You mentioned that you have a little bit more sort of a medical angle. The testing as you, the Quidel testing, as you just mentioned, but I was wondering, who did you talk to give you this sort of medical perspective. 

LEO TOCHTERMAN: 

Yeah. I talked to Will Humble, who is the former Arizona Department of Health Services director and he's now the executive director of the Arizona Public Health Association. And Humble has a really good pulse on coronavirus in general and especially at a local level. 

So, I picked his brain just about what he thought about the idea of having a season, of what kind of health precautions were necessary and what were potential obstacles that the conference could face along the way. So, yeah, that's who I spoke to and yeah, he was super informative about it and I think he voiced a lot of confidence in the Pac-12’s plan.

ALEX COIL:

What were some of those obstacles that he mentioned to you in terms of having an actual successful season, not necessarily of winning, but of getting through this with, in a healthy manner with nobody, no big, drastic positive tests or clusters. 

LEO TOCHTERMAN:

A big thing he mentioned was he is super confident in Pac-12’s ability to make it work as a controlled environment when players are around team and around the program. But he mentioned that an obstacle is a huge obstacle facing not just ASU, but the entire conference, how to monitor players off the clock, because that's the real variable. 

Whether they are going out or even just getting it from a friend or something, it's a crucial thing that could end up having huge ripple effects throughout the locker room. As we know, because, you know, position groups could just conceivably be wiped out if, you know, one offensive lineman ends up testing positive for COVID. So, that's a huge thing he mentioned was just seeing like controlling players off the clock, making sure that they are not being foolish with COVID-19.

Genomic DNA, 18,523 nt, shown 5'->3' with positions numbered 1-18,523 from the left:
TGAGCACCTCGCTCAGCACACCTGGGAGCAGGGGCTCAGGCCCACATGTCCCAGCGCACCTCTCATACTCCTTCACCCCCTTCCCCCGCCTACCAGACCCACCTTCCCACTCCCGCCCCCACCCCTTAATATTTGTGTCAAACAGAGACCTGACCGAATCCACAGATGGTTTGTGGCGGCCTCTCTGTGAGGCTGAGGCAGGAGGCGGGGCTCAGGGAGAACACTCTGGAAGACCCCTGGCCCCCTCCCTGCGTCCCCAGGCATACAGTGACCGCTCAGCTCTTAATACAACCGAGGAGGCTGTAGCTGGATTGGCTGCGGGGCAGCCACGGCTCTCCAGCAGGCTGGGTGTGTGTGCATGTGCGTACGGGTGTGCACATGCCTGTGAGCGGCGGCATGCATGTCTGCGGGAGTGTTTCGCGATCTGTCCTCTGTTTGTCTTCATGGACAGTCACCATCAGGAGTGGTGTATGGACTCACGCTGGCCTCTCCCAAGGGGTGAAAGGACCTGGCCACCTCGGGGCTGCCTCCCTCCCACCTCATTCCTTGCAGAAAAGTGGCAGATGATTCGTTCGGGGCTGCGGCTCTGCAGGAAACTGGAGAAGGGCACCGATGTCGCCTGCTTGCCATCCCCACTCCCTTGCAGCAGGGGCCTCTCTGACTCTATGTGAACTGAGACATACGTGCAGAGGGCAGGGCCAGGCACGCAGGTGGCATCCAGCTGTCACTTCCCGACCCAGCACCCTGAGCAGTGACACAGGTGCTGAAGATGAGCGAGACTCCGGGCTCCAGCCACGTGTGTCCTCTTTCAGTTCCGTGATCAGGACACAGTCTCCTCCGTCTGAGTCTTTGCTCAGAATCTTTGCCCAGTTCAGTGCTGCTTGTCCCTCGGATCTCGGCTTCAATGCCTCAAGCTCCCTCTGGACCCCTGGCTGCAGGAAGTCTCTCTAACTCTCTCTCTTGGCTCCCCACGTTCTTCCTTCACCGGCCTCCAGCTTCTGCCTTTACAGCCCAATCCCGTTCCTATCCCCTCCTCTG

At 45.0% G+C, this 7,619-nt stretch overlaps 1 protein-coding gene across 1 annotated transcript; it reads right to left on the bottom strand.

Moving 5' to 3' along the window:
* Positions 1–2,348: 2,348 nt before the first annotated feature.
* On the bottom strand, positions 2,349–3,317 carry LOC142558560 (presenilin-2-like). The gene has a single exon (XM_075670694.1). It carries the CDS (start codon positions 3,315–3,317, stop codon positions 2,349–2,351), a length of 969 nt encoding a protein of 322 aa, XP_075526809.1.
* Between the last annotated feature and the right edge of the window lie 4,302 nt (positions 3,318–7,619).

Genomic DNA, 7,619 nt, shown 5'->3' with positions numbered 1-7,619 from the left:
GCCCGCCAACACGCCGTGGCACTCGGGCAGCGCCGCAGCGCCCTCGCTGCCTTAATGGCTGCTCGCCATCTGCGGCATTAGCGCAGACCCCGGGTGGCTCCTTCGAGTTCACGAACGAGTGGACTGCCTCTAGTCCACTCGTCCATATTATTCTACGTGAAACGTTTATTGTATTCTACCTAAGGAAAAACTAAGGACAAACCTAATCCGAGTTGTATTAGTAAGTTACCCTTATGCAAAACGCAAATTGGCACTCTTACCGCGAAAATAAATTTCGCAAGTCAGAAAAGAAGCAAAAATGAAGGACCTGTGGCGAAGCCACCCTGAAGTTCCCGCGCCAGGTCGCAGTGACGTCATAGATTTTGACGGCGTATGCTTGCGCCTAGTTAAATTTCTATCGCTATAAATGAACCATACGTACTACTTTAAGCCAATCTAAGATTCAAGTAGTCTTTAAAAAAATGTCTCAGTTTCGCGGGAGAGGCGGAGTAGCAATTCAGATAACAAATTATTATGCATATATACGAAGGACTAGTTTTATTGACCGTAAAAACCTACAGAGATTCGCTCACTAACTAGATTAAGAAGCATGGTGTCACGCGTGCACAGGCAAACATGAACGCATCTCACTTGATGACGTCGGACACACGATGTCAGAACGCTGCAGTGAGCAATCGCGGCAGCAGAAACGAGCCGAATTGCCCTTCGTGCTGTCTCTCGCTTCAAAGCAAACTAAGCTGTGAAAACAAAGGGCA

KOKI RILEY:

I understand that you talked to him earlier months ago when you were first working on this piece, but then had to talk to him again after the Pac-12 announced that they were actually indeed going to have a football season in 2020. So, did his answers to your questions change at all over the last few months? 

LEO TOCHTERMAN: 

Yeah, that's interesting. I think he definitely, the first time I interviewed him, he was a little bit more unsure about the idea of the season, especially considering back then Arizona was, you know, the COVID epicenter really, or a COVID hotspot I should say, in the United States. And now that that's cooled down a little bit, and the Pac-12 has established more concrete guidelines and protocols for a season, he definitely, his confidence has definitely increased in the time since then.

ALEX COIL: